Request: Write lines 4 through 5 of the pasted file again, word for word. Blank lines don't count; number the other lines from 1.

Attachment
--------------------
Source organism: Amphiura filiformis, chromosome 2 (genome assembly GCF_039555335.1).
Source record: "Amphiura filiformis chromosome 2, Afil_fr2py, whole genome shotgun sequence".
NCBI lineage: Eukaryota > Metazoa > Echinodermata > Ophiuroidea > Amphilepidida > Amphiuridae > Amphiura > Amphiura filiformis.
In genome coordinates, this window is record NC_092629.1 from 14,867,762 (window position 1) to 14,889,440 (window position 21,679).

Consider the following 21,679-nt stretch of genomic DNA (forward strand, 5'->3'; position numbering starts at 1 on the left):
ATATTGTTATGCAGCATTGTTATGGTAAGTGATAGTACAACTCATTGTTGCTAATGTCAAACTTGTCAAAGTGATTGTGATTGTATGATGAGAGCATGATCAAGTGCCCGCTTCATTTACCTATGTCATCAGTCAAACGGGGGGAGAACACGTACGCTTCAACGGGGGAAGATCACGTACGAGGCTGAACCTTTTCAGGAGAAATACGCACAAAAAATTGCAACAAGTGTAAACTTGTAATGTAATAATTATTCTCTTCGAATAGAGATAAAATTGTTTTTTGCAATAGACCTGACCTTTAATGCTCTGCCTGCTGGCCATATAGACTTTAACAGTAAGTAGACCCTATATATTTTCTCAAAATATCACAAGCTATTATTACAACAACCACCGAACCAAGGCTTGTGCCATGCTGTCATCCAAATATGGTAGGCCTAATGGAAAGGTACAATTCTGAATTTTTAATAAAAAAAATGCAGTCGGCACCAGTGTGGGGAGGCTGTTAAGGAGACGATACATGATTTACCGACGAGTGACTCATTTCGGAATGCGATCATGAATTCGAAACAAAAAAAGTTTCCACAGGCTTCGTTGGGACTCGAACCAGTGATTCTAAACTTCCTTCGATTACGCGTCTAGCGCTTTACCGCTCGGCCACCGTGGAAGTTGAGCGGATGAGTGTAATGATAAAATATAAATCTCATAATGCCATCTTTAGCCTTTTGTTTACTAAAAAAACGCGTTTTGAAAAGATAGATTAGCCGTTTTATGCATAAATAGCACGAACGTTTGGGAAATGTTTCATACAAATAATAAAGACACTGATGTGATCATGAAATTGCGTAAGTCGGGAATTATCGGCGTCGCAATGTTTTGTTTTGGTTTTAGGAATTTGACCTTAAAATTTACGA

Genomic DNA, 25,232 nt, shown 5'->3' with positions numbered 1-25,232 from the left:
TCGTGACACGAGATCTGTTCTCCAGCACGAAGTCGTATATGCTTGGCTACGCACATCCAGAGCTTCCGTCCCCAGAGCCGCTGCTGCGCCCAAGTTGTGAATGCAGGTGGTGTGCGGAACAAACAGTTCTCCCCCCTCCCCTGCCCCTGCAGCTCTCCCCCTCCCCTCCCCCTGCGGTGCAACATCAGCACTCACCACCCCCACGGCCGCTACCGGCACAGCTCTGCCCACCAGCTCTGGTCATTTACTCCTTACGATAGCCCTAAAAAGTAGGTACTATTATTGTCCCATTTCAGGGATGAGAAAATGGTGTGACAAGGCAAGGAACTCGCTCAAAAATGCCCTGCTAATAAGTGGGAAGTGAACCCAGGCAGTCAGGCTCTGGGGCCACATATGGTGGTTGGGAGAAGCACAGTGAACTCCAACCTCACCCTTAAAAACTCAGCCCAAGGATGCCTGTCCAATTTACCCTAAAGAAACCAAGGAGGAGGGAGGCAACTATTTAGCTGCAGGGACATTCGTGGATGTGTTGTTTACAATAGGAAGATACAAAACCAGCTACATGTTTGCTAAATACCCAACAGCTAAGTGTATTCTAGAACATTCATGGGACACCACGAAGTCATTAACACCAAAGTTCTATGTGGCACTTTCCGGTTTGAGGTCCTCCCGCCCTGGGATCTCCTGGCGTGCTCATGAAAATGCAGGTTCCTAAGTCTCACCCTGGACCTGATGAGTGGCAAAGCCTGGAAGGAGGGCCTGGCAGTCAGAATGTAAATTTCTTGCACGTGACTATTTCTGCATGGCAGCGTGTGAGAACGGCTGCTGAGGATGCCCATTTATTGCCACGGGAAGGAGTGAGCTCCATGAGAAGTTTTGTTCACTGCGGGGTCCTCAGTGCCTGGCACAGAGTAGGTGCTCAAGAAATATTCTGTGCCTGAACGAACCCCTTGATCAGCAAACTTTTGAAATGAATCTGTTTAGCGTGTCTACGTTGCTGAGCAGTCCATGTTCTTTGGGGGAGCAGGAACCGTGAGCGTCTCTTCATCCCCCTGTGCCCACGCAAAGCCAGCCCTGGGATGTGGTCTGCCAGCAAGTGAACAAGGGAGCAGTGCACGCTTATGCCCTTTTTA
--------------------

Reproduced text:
In genome coordinates, this window is record NC_092629.1 from 14,867,762 (window position 1) to 14,889,440 (window position 21,679).

Consider the following 21,679-nt stretch of genomic DNA (forward strand, 5'->3'; position numbering starts at 1 on the left):